Juergen Knoblich's laboratory is interested in the biology of neural stem cells. In the fruitfly, they have identified the molecular mechanism that allows neural stem cells to segregate protein determinants into only one daughter cell during mitosis and to divide asymmetrically. They have demonstrated that defects in this mechanism lead to brain tumor formation. More recently, they have extended their interest to analyzing mammalian neural progenitors and their contribution to brain development. To analyze those processes in humans, they have established a 3D culture system that recapitulates the early steps of human brain development in cell culture allowing brain pathologies and human specific developmental events to be studied in unprecedented detail. In particular, they have used this system for modelling microcephaly thereby demonstrating for the first time that human neurodevelopmental disorders can be studied in 3D culture. Jürgen Knoblich started his scientific career as a graduate student at the Max Planck Institute in Tübingen where he worked on cell cycle control in Drosophila under the guidance of Christian Lehner. In 1994 he moved to San Francisco to join the laboratory of Yuh Nung and Lily Jan where he discovered his interest in asymmetric cell division, a topic that has remained the main focus of his research ever since. In 1997, Jürgen Knoblich returned to Europe to become a group leader at the Institute of Molecular Pathology (I.M.P.) in Vienna, Austria. In 2004, he moved next door to the newly founded Institute of Molecular Biotechnology of the Austrian Academy of Sciences (IMBA). He became a senior scientist and was appointed deputy director of the institute in 2005 and director in 2018. Jürgen Knoblich has received several awards such as the Wittgenstein prize, the Schroedinger award, the FEBS anniversary award and the Hans Krebs medal. He is a member of the European Molecular Biology Organisation (EMBO), the Austrian Academy of Sciences, the Pontifical Academy of Sciences and the Board of Directors of ISSCR (International Society for Stem Cell Research). He acts on the EMBO council and the editorial boards of Current Biology, Current Opinion in Cell Biology and the Journal of Cell Biology.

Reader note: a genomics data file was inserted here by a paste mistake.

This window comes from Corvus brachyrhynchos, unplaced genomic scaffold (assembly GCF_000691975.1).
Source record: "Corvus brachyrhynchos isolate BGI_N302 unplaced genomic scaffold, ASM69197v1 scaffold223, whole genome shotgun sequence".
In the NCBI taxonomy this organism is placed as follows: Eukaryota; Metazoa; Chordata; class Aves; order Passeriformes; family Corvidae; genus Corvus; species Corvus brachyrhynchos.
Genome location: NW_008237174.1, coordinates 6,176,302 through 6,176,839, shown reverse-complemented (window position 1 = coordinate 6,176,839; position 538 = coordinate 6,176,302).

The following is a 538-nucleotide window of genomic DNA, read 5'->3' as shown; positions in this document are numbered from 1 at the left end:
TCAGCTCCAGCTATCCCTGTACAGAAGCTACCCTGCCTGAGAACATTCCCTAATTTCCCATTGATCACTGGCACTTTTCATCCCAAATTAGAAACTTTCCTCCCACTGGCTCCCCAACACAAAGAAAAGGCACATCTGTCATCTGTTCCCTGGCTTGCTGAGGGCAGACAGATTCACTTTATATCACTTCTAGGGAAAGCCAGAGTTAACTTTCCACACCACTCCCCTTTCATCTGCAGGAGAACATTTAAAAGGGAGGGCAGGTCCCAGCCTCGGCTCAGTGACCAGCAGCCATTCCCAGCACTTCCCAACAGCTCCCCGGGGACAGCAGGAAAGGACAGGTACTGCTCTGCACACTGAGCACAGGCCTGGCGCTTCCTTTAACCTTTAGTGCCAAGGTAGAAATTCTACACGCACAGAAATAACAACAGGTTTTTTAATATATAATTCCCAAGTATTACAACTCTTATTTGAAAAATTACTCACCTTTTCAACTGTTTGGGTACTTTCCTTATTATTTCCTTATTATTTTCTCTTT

Arnold R Kriegstein University of California, San FranciscoArnold R Kriegstein University of California, San Francisco
Dr. Kriegstein received a BS from Yale University (1971), and MD and PhD from New York University (1977). He completed Neurology Residency at the Brigham and Women’s, Children’s, and Beth Israel Hospitals, Boston, and is a board-certified clinical neurologist. He has held academic appointments at Stanford, Yale, and Columbia before joining UCSF in 2004. Dr. Kriegstein is currently the John Bowes Distinguished Professor in Stem Cell and Tissue Biology and Founding Director of the Eli and Edythe Broad Center of Regeneration Medicine and Stem Cell Research at UCSF. He was elected to the National Academy of Medicine in 2008. He oversees one of the largest and most comprehensive stem cell programs in the US, encompassing over 80 laboratories focused on disorders ranging from heart disease and diabetes to cancer and diseases of the nervous system. Dr. Kriegstein’s research focuses on the stem cell niche and ways neural stem and progenitor cells produce neurons in the developing brain. He has illuminated the role of radial glia in neurogenesis and described the role of radial glia subtypes during human brain development. Currently, he is studying human cortical development and analyzing gene expression profiles of single cells to create a developmental atlas of the human cortex.
Chiaki Maruyama Tokyo Metropolitan Institute of Medical ScienceChiaki Maruyama Tokyo Metropolitan Institute of Medical Science
Chiaki Ohtaka-Maruyama is a project leader of Developmental Neuroscience Project in Tokyo Metropolitan Institute of Medical Science.
She obtained her PhD from the University of Tokyo with a diploma in Biology. After postdoctoral training at NEI, NIH (Bethesda, MD, USA), and RIKEN(Wako), she became Research Scientist in 2006 at the Tokyo Metropolitan Institute for Neuroscience (the predecessor of Tokyo Metropolitan Institute of Medical Science). She started her research in the neural development field. Since 2019, she has led her research group. She has received the Director’s Awards for excellent research, Bureau of Social and Public Health, Tokyo Metropolitan Government in 2018. She is a member of Dana Alliance for Brain Initiatives since 2019.